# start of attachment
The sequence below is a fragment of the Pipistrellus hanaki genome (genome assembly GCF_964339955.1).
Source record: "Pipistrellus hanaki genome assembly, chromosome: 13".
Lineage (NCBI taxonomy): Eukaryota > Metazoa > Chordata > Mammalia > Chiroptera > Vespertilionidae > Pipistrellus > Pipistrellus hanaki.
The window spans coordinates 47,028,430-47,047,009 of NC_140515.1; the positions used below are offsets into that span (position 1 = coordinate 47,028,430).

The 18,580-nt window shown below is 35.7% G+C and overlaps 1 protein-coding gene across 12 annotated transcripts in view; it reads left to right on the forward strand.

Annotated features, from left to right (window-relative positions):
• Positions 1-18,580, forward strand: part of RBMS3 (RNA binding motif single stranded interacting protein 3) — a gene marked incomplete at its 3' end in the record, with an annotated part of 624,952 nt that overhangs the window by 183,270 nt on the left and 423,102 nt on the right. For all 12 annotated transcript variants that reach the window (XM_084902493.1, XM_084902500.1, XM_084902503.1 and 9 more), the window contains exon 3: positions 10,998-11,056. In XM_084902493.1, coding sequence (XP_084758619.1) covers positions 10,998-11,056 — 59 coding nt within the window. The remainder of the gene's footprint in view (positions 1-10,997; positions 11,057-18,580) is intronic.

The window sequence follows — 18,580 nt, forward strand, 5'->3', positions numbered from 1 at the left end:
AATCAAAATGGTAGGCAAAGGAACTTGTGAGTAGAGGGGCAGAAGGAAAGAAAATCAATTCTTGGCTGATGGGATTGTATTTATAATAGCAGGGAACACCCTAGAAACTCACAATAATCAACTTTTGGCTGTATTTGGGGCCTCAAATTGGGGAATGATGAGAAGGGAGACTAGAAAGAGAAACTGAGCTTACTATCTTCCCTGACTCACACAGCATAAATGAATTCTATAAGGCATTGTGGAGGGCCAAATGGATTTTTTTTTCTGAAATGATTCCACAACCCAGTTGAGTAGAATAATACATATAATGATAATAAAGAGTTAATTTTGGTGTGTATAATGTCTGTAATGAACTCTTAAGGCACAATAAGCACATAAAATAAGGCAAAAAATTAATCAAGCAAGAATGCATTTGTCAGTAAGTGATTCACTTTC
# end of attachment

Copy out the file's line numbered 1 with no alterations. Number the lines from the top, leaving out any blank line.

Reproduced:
The sequence below is a fragment of the Pipistrellus hanaki genome (genome assembly GCF_964339955.1).